Effect of BTED on plasma IL-6 levels

Plasma IL-6 levels in the HS + BTED group showed no significant differences compared with the HS group at 6 h after resuscitation. Plasma IL-6 levels in the HS + BTED group decreased significantly compared with the HS group at 0.5 h, 1 h and 2 h after resuscitation (P < 0.05). Plasma IL-6 levels in the HS + BTED group increased significantly compared with the HS group at 4 h after resuscitation (P < 0.05) (Figure 1B).

Effect of BTED on plasma LPS levels

Plasma LPS levels in the HS + BTED group showed no significant differences compared with the HS group at 0.5 h, 1 h and 4 h after resuscitation. Plasma LPS levels in the HS + BTED group increased significantly compared with the HS group at 2 h after resuscitation (P < 0.05). Plasma LPS levels in the HS + BTED group decreased significantly compared with the HS group at 6 h after resuscitation (P < 0.05) (Figure 1C).

Effect of BTED on plasma D-lactate levels

Plasma D-lactate levels in the HS + BTED group showed no significant differences compared with the HS group at 0.5 h after resuscitation. Plasma D-lactate levels in the HS + BTED group increased significantly compared with the HS group at 1 h, 2 h and 4 h after resuscitation (P < 0.05). Plasma D-lactate levels in the HS + BTED group decreased significantly compared with the HS group at 6 h after resuscitation (P < 0.05) (Figure 1D).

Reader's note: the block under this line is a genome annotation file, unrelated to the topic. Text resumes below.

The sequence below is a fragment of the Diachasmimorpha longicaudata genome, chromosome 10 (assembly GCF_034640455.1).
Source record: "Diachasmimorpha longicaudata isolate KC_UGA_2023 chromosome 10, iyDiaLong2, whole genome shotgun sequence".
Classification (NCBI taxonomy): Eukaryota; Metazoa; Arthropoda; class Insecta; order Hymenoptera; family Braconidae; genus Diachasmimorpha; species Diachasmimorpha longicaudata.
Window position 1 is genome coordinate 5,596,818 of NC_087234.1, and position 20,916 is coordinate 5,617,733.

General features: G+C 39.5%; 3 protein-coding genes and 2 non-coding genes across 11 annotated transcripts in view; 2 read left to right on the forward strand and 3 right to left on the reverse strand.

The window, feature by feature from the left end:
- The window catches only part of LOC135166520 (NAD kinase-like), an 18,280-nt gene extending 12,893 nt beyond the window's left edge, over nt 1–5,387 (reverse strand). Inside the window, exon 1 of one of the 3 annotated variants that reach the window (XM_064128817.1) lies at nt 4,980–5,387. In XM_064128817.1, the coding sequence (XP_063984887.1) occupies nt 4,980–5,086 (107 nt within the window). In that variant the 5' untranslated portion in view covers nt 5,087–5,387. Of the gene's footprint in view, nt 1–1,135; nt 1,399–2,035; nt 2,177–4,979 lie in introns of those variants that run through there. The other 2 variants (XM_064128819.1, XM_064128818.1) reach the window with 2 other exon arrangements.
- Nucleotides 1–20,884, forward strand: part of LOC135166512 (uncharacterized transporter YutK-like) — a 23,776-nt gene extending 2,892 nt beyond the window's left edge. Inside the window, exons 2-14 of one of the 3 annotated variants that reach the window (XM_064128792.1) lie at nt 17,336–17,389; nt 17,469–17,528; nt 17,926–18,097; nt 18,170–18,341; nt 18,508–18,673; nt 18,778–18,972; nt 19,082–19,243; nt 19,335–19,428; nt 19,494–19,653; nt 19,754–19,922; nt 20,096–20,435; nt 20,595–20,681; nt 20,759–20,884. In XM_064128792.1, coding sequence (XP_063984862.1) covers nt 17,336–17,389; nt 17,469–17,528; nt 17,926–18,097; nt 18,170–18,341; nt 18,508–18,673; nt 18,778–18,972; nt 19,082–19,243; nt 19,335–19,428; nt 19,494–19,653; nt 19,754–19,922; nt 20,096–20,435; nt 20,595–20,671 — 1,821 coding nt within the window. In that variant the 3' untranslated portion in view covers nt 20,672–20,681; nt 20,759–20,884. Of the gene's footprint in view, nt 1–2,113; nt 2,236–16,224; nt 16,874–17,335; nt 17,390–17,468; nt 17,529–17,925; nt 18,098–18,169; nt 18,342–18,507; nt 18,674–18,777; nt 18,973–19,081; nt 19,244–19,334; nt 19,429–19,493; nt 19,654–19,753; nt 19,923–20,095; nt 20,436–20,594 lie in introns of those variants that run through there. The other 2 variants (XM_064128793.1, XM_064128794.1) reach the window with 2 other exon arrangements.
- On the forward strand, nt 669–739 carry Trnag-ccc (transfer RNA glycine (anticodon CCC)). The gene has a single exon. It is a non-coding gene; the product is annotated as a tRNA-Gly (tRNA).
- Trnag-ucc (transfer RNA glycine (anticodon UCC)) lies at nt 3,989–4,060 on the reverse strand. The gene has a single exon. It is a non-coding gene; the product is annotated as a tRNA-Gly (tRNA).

Western blot analysis of expression of occludin and claudin-1 in the ileum

The expression levels of occludin in the ileum of the HS + BTED group did not show significant differences compared with the HS group at 0.5 h, 1 h and 2 h after resuscitation. The expression levels of occludin in the ileum in the HS + BTED group increased significantly compared with the HS group at 4 h and 6 h after resuscitation (P < 0.05) (Figure 2A and B). The expression levels of claudin-1 in the ileum in the HS + BTED group showed no significant differences compared with the HS group at 0.5 h, 1 h, 2 h and 4 h after resuscitation. The expression levels of claudin-1 in the ileum in the HS + BTED group increased significantly compared with the HS group at 6 h after resuscitation (P < 0.05) (Figure 2A and C).